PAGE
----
I have a lot of preserved lemons now that they are ready to use. I thought that a nice pasta dish would taste great with those lemons and this is what I came up with. It came out pretty well and all the flavors tasted good together. The sun-dried tomatoes, lemons, olives, and capers were delicious. I was originally going to use diced tomatoes but when John suggested sun-dried tomatoes I had to try it. I didn’t add any cheese but I think this recipe would be great with a little feta or parmesan on top.
Tamales are a great traditional Mexican dish that is made with masa (corn flour), and stuffed with a meat or bean filling. They are then wrapped in corn husks or banana leaves and steamed. For the filling, I decided on a nice pork shoulder that I seasoned with savory annatto seeds, cumin, and allspice–the same recipe for the Cochinita Pibil Tacos. I made Chicken Tamales before, and I wanted to try pork. I decided to use a roasted tomatillo salsa and queso fresco again since salsa verde is so good with pork.
This dish is labor intensive and requires some planning–about 2 days. The first day is to get all the ingredients together and cook the filling. The second day is assembling the tamales and steaming them and of course eating them! When the tamales are in the steamer all you have to do is wait. Once the wait is over it is time to unwrap and enjoy some tasty tamales.
I recently made some pork tamales with tomatillo salsa. The pork filling I decided on was a recipe for Cochinita Pibil, a traditional mexican recipe consisting of ground annatto seeds, cumin, allspice and sour oranges. The pork is sweet and fragrant and roasted on low heat so it’s extra tender. Then the pork is shredded and can be added to tacos, sandwiches, quesadillas, or in my case tamales! The pork is wrapped in banana leaves (found at Latin grocery stores), but foil works fine too. The recipe sounds daunting but it’s actually pretty easy to make, especially if you have a spice/coffee grinder. Using whole spices is key as it produces the freshest flavor. The recipe calls for sour orange but I used a blend of juice oranges and limes and that produced a good sweet and sour flavor. The nice thing about a recipe like this is that you can put it in a variety of different sandwiches or mexican foods. I will be making this again in some way or another.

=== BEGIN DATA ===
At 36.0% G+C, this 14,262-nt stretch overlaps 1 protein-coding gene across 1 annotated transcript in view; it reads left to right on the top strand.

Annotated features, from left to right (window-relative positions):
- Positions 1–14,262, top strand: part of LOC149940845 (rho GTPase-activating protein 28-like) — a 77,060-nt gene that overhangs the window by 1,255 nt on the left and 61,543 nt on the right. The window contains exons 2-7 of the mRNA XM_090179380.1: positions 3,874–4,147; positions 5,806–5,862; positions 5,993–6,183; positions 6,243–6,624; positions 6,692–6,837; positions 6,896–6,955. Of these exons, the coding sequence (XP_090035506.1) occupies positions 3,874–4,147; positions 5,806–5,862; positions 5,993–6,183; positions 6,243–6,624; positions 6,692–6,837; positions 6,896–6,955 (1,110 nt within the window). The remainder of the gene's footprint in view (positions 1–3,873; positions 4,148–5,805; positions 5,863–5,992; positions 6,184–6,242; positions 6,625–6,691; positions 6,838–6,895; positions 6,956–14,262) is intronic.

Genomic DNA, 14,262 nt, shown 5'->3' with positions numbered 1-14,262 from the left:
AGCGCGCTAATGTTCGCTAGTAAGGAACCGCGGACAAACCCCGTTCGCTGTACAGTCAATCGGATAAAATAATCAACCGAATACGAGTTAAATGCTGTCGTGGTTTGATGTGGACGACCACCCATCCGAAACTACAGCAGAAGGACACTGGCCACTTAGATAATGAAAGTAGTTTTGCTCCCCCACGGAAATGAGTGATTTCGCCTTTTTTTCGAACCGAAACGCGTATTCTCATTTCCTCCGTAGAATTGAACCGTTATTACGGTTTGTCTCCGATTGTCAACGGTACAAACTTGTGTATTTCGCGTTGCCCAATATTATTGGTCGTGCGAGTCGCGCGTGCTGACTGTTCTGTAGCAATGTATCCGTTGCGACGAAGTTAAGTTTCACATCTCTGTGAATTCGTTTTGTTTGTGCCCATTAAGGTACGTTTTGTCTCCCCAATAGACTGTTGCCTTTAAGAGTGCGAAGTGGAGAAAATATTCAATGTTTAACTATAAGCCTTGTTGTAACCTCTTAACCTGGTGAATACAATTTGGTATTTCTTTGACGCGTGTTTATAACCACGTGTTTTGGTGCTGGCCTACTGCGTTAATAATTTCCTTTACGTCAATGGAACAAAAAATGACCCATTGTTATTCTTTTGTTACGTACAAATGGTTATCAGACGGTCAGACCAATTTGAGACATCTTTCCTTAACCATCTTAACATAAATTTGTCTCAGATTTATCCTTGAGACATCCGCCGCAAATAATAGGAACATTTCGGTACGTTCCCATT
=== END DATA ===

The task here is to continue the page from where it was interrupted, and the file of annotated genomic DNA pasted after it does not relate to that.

Recently I made a tomato based curry, and I thought that a curried roll would be a great way to accompany the stew. I came up with this recipe for a warm, curried biscuit with yogurt. They are a bright yellow color from the turmeric in the dough. Flavors of cardamom, cinnamon, and caraway are all present along with the rich and tangy flavor of yogurt. The house smelled amazing from the spices’ aroma. The crust was just crunchy enough to get a nice contrast against the soft, warm inside part of the roll. They were perfect as an appetizer with butter, or for scooping up that list bit of curry in the bowl. I will be making these again the next time I make a curry dish!
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This stew is a staple recipe for me as it is easy to put together and is healthy and flavorful. When I want something light and healthy this is one of my favorite go to recipes. I use the slow cooker and all it requires is chopping the veggies and throwing everything in the crock pot to cook for about 8 hours. All the veggies get nice and soft and the flavors of the curry marinate until the stew is bursting with good curry flavor. I served it with warm curried rolls and topped with yogurt.